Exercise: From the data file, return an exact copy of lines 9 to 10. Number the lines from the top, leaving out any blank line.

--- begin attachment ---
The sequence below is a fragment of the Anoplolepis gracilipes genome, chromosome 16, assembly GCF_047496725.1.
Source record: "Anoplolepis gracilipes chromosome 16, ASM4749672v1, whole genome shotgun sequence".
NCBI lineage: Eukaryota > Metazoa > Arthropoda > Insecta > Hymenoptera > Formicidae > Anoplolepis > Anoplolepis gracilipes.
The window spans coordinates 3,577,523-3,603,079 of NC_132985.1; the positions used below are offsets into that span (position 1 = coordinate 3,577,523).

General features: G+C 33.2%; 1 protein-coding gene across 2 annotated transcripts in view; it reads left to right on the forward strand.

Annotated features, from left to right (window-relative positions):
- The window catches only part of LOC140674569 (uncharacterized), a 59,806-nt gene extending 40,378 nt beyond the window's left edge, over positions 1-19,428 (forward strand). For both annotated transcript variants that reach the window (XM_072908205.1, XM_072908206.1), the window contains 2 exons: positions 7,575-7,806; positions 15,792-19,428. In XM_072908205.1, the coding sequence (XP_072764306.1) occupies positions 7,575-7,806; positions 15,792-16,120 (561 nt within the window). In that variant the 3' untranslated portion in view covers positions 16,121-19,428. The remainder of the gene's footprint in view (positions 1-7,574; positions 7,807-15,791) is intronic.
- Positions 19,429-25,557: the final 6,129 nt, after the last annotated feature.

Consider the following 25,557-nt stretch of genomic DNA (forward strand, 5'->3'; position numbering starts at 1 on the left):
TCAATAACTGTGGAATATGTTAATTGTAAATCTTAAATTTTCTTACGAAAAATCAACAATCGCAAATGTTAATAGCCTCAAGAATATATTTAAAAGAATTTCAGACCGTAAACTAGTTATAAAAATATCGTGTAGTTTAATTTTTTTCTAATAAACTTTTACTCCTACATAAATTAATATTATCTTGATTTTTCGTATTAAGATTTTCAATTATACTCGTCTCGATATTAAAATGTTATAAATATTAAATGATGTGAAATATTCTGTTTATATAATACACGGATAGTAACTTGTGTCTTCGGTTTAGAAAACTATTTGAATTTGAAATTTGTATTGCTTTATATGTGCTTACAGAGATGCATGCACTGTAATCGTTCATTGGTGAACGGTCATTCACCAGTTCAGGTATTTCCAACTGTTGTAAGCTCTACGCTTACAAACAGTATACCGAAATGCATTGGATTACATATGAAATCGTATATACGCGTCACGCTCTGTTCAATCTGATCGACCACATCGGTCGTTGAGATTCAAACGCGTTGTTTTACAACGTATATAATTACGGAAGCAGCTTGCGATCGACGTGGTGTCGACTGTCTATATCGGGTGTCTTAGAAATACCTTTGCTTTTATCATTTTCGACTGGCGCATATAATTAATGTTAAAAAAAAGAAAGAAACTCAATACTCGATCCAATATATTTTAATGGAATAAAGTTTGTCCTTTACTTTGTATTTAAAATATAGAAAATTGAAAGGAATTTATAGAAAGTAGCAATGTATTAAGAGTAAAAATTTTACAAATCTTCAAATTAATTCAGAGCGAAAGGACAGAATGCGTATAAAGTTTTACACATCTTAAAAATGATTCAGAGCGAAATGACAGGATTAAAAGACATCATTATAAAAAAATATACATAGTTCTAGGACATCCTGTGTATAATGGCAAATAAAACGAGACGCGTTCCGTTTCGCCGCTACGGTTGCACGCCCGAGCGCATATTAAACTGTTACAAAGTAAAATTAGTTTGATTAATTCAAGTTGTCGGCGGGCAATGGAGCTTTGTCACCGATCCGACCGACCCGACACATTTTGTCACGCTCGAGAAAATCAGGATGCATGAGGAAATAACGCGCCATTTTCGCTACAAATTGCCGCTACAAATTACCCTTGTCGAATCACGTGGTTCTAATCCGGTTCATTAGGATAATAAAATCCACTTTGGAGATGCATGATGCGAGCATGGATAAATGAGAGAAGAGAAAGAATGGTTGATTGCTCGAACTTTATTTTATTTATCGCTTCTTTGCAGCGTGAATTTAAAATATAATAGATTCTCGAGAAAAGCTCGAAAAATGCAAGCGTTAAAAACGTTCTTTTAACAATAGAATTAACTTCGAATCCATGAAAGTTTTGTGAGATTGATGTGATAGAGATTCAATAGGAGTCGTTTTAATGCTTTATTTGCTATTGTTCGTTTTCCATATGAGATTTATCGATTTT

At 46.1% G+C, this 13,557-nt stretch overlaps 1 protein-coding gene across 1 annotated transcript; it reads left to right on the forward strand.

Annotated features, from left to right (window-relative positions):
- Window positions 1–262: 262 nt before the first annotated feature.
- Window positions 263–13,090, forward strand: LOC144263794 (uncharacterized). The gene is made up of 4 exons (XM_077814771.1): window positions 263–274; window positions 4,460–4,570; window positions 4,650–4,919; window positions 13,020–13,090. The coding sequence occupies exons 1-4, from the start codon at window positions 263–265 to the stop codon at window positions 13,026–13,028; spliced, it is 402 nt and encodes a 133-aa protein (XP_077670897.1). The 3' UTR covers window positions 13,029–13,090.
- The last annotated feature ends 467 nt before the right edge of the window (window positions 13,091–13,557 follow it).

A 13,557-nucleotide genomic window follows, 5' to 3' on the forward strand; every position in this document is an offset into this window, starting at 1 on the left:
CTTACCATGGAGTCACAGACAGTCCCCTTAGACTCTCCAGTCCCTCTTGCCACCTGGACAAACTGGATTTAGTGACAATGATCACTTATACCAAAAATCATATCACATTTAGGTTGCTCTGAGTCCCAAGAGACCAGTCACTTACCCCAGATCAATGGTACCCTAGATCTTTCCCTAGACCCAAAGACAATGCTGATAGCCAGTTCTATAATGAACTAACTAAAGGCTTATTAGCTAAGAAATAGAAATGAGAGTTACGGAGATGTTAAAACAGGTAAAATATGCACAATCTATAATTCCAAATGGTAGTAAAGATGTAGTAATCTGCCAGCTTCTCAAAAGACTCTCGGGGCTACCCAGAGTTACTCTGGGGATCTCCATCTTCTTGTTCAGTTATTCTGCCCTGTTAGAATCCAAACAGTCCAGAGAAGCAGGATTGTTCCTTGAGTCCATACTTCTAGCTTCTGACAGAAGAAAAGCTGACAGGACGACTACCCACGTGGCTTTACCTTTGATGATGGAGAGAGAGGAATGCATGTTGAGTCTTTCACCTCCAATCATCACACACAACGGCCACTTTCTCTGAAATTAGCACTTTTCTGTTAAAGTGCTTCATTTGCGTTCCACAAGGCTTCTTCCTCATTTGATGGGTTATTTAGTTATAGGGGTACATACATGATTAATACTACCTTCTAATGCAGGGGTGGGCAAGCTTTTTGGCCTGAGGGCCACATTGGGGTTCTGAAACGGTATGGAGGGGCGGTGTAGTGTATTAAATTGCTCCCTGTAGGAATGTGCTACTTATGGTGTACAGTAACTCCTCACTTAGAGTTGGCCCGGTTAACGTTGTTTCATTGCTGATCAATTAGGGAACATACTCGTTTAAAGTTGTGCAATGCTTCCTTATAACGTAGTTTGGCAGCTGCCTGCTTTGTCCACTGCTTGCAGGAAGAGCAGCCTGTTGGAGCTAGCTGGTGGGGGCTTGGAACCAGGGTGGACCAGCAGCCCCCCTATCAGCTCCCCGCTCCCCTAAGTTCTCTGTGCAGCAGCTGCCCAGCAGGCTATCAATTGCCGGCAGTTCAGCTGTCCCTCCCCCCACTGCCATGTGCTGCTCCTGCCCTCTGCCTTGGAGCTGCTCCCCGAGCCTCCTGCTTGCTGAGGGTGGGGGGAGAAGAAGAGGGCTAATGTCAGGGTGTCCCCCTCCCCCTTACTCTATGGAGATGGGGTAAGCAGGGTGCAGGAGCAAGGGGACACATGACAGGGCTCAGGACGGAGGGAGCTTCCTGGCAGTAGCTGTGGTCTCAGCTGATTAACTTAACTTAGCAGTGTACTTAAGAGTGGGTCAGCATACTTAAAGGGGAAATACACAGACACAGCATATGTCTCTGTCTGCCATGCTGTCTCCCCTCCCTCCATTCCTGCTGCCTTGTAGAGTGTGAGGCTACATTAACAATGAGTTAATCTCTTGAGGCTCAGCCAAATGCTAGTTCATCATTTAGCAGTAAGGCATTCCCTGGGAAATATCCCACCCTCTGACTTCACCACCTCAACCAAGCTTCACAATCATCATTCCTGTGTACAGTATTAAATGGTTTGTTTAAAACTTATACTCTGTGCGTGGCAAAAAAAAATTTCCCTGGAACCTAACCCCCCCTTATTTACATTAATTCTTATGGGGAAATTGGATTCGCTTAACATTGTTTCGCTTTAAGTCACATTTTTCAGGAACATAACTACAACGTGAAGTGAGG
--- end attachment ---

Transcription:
Consider the following 25,557-nt stretch of genomic DNA (forward strand, 5'->3'; position numbering starts at 1 on the left):
TCAATAACTGTGGAATATGTTAATTGTAAATCTTAAATTTTCTTACGAAAAATCAACAATCGCAAATGTTAATAGCCTCAAGAATATATTTAAAAGAATTTCAGACCGTAAACTAGTTATAAAAATATCGTGTAGTTTAATTTTTTTCTAATAAACTTTTACTCCTACATAAATTAATATTATCTTGATTTTTCGTATTAAGATTTTCAATTATACTCGTCTCGATATTAAAATGTTATAAATATTAAATGATGTGAAATATTCTGTTTATATAATACACGGATAGTAACTTGTGTCTTCGGTTTAGAAAACTATTTGAATTTGAAATTTGTATTGCTTTATATGTGCTTACAGAGATGCATGCACTGTAATCGTTCATTGGTGAACGGTCATTCACCAGTTCAGGTATTTCCAACTGTTGTAAGCTCTACGCTTACAAACAGTATACCGAAATGCATTGGATTACATATGAAATCGTATATACGCGTCACGCTCTGTTCAATCTGATCGACCACATCGGTCGTTGAGATTCAAACGCGTTGTTTTACAACGTATATAATTACGGAAGCAGCTTGCGATCGACGTGGTGTCGACTGTCTATATCGGGTGTCTTAGAAATACCTTTGCTTTTATCATTTTCGACTGGCGCATATAATTAATGTTAAAAAAAAGAAAGAAACTCAATACTCGATCCAATATATTTTAATGGAATAAAGTTTGTCCTTTACTTTGTATTTAAAATATAGAAAATTGAAAGGAATTTATAGAAAGTAGCAATGTATTAAGAGTAAAAATTTTACAAATCTTCAAATTAATTCAGAGCGAAAGGACAGAATGCGTATAAAGTTTTACACATCTTAAAAATGATTCAGAGCGAAATGACAGGATTAAAAGACATCATTATAAAAAAATATACATAGTTCTAGGACATCCTGTGTATAATGGCAAATAAAACGAGACGCGTTCCGTTTCGCCGCTACGGTTGCACGCCCGAGCGCATATTAAACTGTTACAAAGTAAAATTAGTTTGATTAATTCAAGTTGTCGGCGGGCAATGGAGCTTTGTCACCGATCCGACCGACCCGACACATTTTGTCACGCTCGAGAAAATCAGGATGCATGAGGAAATAACGCGCCATTTTCGCTACAAATTGCCGCTACAAATTACCCTTGTCGAATCACGTGGTTCTAATCCGGTTCATTAGGATAATAAAATCCACTTTGGAGATGCATGATGCGAGCATGGATAAATGAGAGAAGAGAAAGAATGGTTGATTGCTCGAACTTTATTTTATTTATCGCTTCTTTGCAGCGTGAATTTAAAATATAATAGATTCTCGAGAAAAGCTCGAAAAATGCAAGCGTTAAAAACGTTCTTTTAACAATAGAATTAACTTCGAATCCATGAAAGTTTTGTGAGATTGATGTGATAGAGATTCAATAGGAGTCGTTTTAATGCTTTATTTGCTATTGTTCGTTTTCCATATGAGATTTATCGATTTT